Among the growing contingent workforce are freelancers, temporary workers, diversified workers, moonlighters and independent contractors. Each segment presents a different working relationship between the worker and businesses. These workers are hired for short-term tasks, recurring projects or full-time contract work. More and more businesses and individuals are turning more and more to freelancers as a way to expand their staff, introduce experts into their team and build a pool of talent that can meet the demands of their customers when needed.
The result is the huge shift in the workforce we are seeing today. With the proliferation of so many on-demand companies and gig work, the possibilities for work outside of regular 9-5 jobs has attracted people to contract work and all the different ways in which they can participate. It was reported that 57.3 million Americans worked as freelancers in 2017 - that’s about 36% of the U.S. workforce. It is believed that this growing trend means over half of Americans are expected to work as freelancers by 2027.
Here is a look at one such freelancer who has balanced flexibility with innovation to create a successful career that has allowed her to pursue her passions and have control over her own professional and personal goals.
Vanessa Pierce has built a successful career as an independent consultant working in the non-profit sector. Her whole career has been focused on the environmental and social justice advocacy arena. This has also been generally true in regards to her career as a consultant, although she has occasionally done some work with some for-profit companies.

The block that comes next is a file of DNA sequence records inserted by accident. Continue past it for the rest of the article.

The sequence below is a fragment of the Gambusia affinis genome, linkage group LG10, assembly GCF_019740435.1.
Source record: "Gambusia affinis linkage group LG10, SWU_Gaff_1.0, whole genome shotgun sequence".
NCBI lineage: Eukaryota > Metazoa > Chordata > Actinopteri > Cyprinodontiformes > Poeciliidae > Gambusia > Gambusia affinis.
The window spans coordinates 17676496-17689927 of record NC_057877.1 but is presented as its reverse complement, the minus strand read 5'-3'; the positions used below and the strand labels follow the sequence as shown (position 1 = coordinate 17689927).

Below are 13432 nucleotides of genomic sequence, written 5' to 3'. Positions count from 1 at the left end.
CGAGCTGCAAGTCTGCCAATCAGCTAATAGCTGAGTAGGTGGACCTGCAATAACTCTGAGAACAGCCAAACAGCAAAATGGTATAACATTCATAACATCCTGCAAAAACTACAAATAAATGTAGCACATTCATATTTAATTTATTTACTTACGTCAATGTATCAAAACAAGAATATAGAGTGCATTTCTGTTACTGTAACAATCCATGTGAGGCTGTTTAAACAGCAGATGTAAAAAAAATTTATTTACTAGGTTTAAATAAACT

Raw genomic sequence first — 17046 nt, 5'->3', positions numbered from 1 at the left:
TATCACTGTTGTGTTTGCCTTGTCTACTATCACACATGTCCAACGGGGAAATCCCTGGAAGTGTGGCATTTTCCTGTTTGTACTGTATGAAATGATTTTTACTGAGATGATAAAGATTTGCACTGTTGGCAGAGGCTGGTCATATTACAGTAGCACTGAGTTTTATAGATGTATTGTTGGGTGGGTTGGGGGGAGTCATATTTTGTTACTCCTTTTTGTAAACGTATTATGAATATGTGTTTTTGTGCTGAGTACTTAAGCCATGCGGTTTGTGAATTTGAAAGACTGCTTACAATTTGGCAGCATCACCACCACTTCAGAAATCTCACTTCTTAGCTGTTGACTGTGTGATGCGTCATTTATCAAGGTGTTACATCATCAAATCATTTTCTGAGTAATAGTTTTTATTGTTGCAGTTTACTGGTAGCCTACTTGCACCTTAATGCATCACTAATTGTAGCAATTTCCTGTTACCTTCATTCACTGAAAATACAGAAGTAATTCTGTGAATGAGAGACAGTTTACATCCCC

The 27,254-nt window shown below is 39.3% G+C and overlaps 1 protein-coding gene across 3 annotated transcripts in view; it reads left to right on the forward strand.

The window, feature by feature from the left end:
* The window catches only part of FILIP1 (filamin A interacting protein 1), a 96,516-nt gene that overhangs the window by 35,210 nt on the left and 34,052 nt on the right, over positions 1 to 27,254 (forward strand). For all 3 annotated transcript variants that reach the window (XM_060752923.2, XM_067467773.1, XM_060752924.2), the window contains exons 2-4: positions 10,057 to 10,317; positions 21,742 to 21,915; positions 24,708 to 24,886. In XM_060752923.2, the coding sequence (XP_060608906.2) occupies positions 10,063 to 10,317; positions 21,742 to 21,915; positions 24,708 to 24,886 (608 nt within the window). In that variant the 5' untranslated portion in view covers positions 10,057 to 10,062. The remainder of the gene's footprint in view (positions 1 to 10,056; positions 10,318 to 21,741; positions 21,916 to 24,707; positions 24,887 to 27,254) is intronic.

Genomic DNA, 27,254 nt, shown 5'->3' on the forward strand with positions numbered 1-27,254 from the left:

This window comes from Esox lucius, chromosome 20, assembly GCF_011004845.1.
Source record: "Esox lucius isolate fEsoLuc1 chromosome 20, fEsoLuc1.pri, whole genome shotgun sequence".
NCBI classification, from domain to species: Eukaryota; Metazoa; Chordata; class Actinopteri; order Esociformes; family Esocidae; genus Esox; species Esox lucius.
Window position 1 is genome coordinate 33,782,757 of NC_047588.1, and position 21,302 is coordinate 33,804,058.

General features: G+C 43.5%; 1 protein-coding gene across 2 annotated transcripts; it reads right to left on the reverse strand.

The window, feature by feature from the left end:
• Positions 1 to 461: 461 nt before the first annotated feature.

In addition to serving as a talent scout for the Climate Breakthrough Project and helping support innovators with break-though ideas for stopping climate change, Vanessa also helps non-profits with things like strategic planning, management coaching, team-building and theory of change development.
Vanessa opened up about her experience freelancing in the Bay Area, being a working mother, and what she attributes as the driving force behind more and more people turning to contract work as their main source of income.
As a new mom, Vanessa describes the biggest reward to freelancing as the ability to have flexibility around her own hours and set her own schedule.
“I have crafted my schedule so that I can have a leisurely morning to enjoy hanging out with my baby before he goes to daycare. Not having to worry about rushing into an office or getting somewhere on time is a huge stress relief and helps me feel more present in the mornings with my 13 month old.”
Another aspect of being a consultant that Vanessa describes as a huge asset is the exposure to a number of different projects and organizations. “I tend to like working on a variety of topics and projects, and I find that by having different clients and working on different issues, I am learning a lot and expanding my own personal network.
There are tons of challenges with being a contractor. The ones described by Vanessa are common themes that come with hustling. Additional ones are outlined in Entrepreneur such as the struggles of self-promoting, self-regulating your work-life balance, having to wear more hats than expected, chasing after payments and the sneaky snope creep - those extra requests clients make that start off small but end up adding significantly to your scope of work and cut into billable time.